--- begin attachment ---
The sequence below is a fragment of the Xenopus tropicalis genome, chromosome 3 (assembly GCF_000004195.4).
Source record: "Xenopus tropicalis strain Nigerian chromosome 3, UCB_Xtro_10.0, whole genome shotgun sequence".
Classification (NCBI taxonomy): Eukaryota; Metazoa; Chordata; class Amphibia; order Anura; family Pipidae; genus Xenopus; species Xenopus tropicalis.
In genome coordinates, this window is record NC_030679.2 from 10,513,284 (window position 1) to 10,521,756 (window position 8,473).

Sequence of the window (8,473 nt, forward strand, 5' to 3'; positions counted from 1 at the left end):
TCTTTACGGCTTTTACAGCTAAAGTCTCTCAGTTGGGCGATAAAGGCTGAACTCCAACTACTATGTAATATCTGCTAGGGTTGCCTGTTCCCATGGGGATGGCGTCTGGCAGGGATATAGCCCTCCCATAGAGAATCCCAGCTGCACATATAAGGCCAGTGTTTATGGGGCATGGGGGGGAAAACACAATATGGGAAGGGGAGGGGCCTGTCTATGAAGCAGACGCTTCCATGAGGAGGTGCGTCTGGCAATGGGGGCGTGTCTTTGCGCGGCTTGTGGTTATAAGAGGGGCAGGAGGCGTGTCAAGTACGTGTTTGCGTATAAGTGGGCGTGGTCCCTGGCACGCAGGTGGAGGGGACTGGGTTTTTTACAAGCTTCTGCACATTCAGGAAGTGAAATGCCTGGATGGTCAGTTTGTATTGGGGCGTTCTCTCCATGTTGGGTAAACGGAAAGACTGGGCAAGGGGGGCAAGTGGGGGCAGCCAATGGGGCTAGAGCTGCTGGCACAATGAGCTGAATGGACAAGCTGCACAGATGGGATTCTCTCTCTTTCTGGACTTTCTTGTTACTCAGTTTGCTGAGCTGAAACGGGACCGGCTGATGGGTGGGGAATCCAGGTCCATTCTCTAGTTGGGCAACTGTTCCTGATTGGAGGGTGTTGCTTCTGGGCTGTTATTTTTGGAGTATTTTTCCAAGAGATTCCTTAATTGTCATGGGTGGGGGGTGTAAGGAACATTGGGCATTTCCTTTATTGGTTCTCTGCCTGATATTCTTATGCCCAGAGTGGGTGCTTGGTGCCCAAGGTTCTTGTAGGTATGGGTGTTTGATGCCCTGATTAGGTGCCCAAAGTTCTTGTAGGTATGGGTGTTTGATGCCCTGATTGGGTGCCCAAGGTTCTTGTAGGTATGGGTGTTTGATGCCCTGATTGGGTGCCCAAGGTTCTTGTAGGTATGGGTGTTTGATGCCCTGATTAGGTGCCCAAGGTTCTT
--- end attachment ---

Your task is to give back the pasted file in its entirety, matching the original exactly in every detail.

The sequence below is a fragment of the Xenopus tropicalis genome, chromosome 3 (assembly GCF_000004195.4).
Source record: "Xenopus tropicalis strain Nigerian chromosome 3, UCB_Xtro_10.0, whole genome shotgun sequence".
Classification (NCBI taxonomy): Eukaryota; Metazoa; Chordata; class Amphibia; order Anura; family Pipidae; genus Xenopus; species Xenopus tropicalis.
In genome coordinates, this window is record NC_030679.2 from 10,513,284 (window position 1) to 10,521,756 (window position 8,473).

Sequence of the window (8,473 nt, forward strand, 5' to 3'; positions counted from 1 at the left end):
TCTTTACGGCTTTTACAGCTAAAGTCTCTCAGTTGGGCGATAAAGGCTGAACTCCAACTACTATGTAATATCTGCTAGGGTTGCCTGTTCCCATGGGGATGGCGTCTGGCAGGGATATAGCCCTCCCATAGAGAATCCCAGCTGCACATATAAGGCCAGTGTTTATGGGGCATGGGGGGGAAAACACAATATGGGAAGGGGAGGGGCCTGTCTATGAAGCAGACGCTTCCATGAGGAGGTGCGTCTGGCAATGGGGGCGTGTCTTTGCGCGGCTTGTGGTTATAAGAGGGGCAGGAGGCGTGTCAAGTACGTGTTTGCGTATAAGTGGGCGTGGTCCCTGGCACGCAGGTGGAGGGGACTGGGTTTTTTACAAGCTTCTGCACATTCAGGAAGTGAAATGCCTGGATGGTCAGTTTGTATTGGGGCGTTCTCTCCATGTTGGGTAAACGGAAAGACTGGGCAAGGGGGGCAAGTGGGGGCAGCCAATGGGGCTAGAGCTGCTGGCACAATGAGCTGAATGGACAAGCTGCACAGATGGGATTCTCTCTCTTTCTGGACTTTCTTGTTACTCAGTTTGCTGAGCTGAAACGGGACCGGCTGATGGGTGGGGAATCCAGGTCCATTCTCTAGTTGGGCAACTGTTCCTGATTGGAGGGTGTTGCTTCTGGGCTGTTATTTTTGGAGTATTTTTCCAAGAGATTCCTTAATTGTCATGGGTGGGGGGTGTAAGGAACATTGGGCATTTCCTTTATTGGTTCTCTGCCTGATATTCTTATGCCCAGAGTGGGTGCTTGGTGCCCAAGGTTCTTGTAGGTATGGGTGTTTGATGCCCTGATTAGGTGCCCAAAGTTCTTGTAGGTATGGGTGTTTGATGCCCTGATTGGGTGCCCAAGGTTCTTGTAGGTATGGGTGTTTGATGCCCTGATTGGGTGCCCAAGGTTCTTGTAGGTATGGGTGTTTGATGCCCTGATTAGGTGCCCAAGGTTCTT